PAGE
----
Team: Victor Valdés, Gerard Piqué, Yaya Touré, Carles Puyol, Sergio Busquets, Sylvinho, Xavi, Andrés Iniesta, Lionel Messi, Samuel Eto’o, Thierry Henry, Rafael Márquez, Dani Alves, Éric Abidal, Seydou Keita, Bojan

Inter Milan 2010

Jose Mourinho picks up prizes wherever he manages, and in his two-year stint with Inter, he won everything in his second season. Inter won Serie A in his first season by a street mile, but in 2009-10, they were run close by Roma, who finished just two points behind. Inter also beat Roma in the Coppa Italia, with Diego Milito netting the only goal. The Argentine striker was the matchwinner in the Champions League final, scoring both goals as Inter beat Bayern Munich 2-0. It provided Mourinho with the perfect farewell.
Games played: 56 – win percentage 66.07%
Team: Júlio César, Maicon, Lúcio, Walter Samuel, Christian Chivu, Javier Zanetti, Esteban Cambiasso, Wesley Sneijder, Samiel Eto’o, Diego Milito, Goran Pandev, Dejan Stanković, Thiago Motta, Suleyman Muntari, Mario Balotelli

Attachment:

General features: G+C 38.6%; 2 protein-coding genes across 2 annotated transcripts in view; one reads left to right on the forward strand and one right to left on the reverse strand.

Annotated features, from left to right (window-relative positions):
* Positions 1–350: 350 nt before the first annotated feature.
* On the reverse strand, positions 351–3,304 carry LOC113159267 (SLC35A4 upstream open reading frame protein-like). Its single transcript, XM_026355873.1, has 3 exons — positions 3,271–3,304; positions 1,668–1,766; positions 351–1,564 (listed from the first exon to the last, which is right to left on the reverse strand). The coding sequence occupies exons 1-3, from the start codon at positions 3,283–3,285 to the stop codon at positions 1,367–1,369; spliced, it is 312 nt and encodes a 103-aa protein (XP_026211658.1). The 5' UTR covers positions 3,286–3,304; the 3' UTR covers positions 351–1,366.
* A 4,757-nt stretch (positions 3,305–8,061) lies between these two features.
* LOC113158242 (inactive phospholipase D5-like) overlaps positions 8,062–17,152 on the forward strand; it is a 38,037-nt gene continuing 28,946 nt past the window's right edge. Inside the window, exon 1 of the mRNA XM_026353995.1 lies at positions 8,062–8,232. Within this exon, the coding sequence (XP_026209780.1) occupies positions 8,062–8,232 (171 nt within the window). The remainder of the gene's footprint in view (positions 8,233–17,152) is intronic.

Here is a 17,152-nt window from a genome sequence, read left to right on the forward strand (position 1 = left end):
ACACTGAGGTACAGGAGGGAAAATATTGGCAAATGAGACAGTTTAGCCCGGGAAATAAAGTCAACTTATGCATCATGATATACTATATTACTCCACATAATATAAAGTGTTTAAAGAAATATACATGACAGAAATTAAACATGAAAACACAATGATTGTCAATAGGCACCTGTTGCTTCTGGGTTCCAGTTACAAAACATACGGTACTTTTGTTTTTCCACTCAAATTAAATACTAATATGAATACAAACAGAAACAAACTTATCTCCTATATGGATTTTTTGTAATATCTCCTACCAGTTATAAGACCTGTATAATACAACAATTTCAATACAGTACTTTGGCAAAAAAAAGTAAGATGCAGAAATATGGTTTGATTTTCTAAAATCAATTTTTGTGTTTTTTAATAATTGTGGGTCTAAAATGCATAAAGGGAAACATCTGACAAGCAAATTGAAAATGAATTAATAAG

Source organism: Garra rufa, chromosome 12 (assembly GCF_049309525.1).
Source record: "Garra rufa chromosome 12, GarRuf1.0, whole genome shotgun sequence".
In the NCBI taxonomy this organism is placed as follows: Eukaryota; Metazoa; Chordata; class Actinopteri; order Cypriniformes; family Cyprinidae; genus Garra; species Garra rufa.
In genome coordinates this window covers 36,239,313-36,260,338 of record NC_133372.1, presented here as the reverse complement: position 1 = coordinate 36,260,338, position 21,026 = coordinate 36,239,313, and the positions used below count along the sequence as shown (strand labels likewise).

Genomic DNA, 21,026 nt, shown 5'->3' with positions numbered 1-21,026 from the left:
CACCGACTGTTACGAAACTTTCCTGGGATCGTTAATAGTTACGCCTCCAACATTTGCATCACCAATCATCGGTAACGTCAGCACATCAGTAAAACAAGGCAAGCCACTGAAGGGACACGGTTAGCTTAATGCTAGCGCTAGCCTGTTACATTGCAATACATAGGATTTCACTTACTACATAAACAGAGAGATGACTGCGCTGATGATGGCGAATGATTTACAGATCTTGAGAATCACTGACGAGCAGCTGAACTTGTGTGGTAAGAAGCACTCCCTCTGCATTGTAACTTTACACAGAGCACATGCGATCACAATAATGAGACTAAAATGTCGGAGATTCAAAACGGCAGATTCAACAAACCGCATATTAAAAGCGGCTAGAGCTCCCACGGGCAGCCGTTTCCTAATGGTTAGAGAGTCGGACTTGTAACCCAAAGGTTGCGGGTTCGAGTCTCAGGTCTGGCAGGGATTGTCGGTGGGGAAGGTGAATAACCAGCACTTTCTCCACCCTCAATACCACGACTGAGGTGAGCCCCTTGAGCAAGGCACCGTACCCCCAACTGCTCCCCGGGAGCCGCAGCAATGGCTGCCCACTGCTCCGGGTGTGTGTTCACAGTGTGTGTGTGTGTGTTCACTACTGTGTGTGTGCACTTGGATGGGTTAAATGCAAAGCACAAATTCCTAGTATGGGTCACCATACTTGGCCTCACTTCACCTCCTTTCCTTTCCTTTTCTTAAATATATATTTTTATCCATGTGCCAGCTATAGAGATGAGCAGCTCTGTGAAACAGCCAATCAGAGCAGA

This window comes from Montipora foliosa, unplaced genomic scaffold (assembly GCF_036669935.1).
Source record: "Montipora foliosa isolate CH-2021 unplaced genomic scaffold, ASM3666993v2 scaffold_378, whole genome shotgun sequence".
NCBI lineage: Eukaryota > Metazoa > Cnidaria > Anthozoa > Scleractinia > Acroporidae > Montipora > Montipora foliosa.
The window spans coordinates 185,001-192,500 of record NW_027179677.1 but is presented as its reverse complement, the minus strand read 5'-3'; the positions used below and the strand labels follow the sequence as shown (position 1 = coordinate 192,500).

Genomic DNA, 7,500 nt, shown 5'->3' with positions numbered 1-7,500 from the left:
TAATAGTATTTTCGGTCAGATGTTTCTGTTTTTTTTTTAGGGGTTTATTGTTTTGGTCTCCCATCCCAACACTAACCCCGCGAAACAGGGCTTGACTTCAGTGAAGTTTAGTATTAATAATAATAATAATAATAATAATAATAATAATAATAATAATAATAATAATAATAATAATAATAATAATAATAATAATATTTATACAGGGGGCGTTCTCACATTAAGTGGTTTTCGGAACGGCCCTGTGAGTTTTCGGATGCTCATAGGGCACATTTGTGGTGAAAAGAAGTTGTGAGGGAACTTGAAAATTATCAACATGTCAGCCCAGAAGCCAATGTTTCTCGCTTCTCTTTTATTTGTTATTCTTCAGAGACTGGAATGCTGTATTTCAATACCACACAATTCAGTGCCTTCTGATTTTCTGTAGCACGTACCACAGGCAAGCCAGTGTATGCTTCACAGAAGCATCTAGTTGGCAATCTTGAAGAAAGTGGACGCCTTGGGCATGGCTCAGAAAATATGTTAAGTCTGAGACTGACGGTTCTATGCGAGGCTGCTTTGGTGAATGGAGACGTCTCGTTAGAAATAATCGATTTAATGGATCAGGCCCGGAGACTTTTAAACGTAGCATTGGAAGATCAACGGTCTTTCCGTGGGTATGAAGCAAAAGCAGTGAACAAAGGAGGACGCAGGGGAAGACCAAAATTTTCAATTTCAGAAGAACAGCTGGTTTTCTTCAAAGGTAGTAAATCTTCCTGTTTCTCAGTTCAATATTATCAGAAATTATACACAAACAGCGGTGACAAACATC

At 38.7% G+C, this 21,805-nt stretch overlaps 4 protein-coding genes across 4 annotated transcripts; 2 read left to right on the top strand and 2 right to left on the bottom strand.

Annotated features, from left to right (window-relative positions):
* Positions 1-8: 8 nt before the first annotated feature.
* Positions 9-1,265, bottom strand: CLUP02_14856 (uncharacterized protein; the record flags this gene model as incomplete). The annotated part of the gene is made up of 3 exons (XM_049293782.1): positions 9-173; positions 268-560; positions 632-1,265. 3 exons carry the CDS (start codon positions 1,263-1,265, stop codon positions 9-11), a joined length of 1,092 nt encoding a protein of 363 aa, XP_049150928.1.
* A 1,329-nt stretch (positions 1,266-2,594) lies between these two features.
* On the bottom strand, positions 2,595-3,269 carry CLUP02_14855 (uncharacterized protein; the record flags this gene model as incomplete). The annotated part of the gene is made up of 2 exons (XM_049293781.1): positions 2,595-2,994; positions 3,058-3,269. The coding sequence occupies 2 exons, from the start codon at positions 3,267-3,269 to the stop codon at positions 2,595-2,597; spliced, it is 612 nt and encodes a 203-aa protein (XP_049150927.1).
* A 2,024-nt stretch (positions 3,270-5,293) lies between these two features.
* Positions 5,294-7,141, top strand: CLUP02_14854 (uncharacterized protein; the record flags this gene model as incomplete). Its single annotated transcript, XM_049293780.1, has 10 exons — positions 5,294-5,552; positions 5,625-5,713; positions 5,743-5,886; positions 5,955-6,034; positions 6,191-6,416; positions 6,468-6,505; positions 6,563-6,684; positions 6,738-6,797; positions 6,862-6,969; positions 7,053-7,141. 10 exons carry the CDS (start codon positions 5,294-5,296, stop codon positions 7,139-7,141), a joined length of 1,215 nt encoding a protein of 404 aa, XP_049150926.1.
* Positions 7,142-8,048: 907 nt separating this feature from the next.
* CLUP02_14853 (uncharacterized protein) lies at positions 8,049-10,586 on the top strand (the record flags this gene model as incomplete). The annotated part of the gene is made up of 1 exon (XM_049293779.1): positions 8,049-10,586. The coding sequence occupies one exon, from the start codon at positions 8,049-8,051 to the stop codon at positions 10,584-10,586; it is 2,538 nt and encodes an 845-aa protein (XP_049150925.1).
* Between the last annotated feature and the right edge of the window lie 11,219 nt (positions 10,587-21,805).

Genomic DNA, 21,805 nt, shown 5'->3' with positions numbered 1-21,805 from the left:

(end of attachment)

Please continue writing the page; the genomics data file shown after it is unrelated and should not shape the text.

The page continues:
Bayern Munich 2013

Bayern had been an emerging force for the past few years – beaten Champions League finalists in 2010 and 2012, so their dominance of European football in 2012-13 was no great surprise. Only Bayer Leverkusen beat them this season, 1-2 at the Allianz Arena. They finished a massive 25 points ahead of second-placed Dortmund and scored 98 goals.  VFB Stuttgart were beaten 3-2 in the DFB Pokal final. The Champions League saw some stunning performances – a double over both Juventus and Barcelona, and a memorable display in London as they put Arsenal in their place. This Bayern side had flair – Robben and Ribery – as well as the traditional German qualities of power and strength in Schweinsteiger.
Games played: 53 – win percentage 84.91% 
Team: Manuel Neuer, Philipp Lahm, Jérôme Boateng, Dante, David Alaba, Javi Martinez, Bastian Schweinsteiger, Arjen Robben, Thomas Müller, Franck Ribéry, Mario Mandžukić,  Mario Gómez

Barcelona 2015

With a spectacular forward line that included Lionel Messi, Neymar and new signing Luis Suárez, who scored 122 goals between them in all competitions, Barcelona were a fearsome attacking force in 2014-15. They were pushed all the way by rivals Real Madrid in La Liga, but finished two points clear at the top. In the Copa Del Rey, they beat Athletic Bilbao 3-1. In Europe, they disposed of Manchester City, Paris Saint-Germain and Bayern Munich in the knockout stages before meeting Juventus in the final. In Berlin, Barca won 3-1, thanks to two goals in the last 20 minutes.